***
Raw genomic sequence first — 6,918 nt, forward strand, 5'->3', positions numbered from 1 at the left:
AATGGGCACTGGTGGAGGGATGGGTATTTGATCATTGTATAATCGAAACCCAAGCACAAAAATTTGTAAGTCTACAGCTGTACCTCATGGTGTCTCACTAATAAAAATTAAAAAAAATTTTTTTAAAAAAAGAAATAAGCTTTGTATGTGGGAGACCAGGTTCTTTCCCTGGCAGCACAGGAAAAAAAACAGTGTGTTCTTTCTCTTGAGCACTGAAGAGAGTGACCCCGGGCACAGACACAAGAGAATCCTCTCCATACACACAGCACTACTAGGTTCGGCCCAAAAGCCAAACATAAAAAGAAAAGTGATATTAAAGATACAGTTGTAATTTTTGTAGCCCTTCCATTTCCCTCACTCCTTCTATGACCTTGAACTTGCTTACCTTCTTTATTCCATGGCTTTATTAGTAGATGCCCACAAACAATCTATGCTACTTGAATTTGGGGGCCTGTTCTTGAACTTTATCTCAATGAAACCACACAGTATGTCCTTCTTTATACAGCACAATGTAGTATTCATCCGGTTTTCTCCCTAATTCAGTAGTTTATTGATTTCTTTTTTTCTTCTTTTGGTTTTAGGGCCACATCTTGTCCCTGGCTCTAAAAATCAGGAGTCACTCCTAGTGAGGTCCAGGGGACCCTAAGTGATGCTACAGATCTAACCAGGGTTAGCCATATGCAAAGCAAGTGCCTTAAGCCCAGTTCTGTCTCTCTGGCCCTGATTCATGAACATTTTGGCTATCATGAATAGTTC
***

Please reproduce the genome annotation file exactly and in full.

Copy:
Raw genomic sequence first — 6,918 nt, forward strand, 5'->3', positions numbered from 1 at the left:
AATGGGCACTGGTGGAGGGATGGGTATTTGATCATTGTATAATCGAAACCCAAGCACAAAAATTTGTAAGTCTACAGCTGTACCTCATGGTGTCTCACTAATAAAAATTAAAAAAAATTTTTTTAAAAAAAGAAATAAGCTTTGTATGTGGGAGACCAGGTTCTTTCCCTGGCAGCACAGGAAAAAAAACAGTGTGTTCTTTCTCTTGAGCACTGAAGAGAGTGACCCCGGGCACAGACACAAGAGAATCCTCTCCATACACACAGCACTACTAGGTTCGGCCCAAAAGCCAAACATAAAAAGAAAAGTGATATTAAAGATACAGTTGTAATTTTTGTAGCCCTTCCATTTCCCTCACTCCTTCTATGACCTTGAACTTGCTTACCTTCTTTATTCCATGGCTTTATTAGTAGATGCCCACAAACAATCTATGCTACTTGAATTTGGGGGCCTGTTCTTGAACTTTATCTCAATGAAACCACACAGTATGTCCTTCTTTATACAGCACAATGTAGTATTCATCCGGTTTTCTCCCTAATTCAGTAGTTTATTGATTTCTTTTTTTCTTCTTTTGGTTTTAGGGCCACATCTTGTCCCTGGCTCTAAAAATCAGGAGTCACTCCTAGTGAGGTCCAGGGGACCCTAAGTGATGCTACAGATCTAACCAGGGTTAGCCATATGCAAAGCAAGTGCCTTAAGCCCAGTTCTGTCTCTCTGGCCCTGATTCATGAACATTTTGGCTATCATGAATAGTTC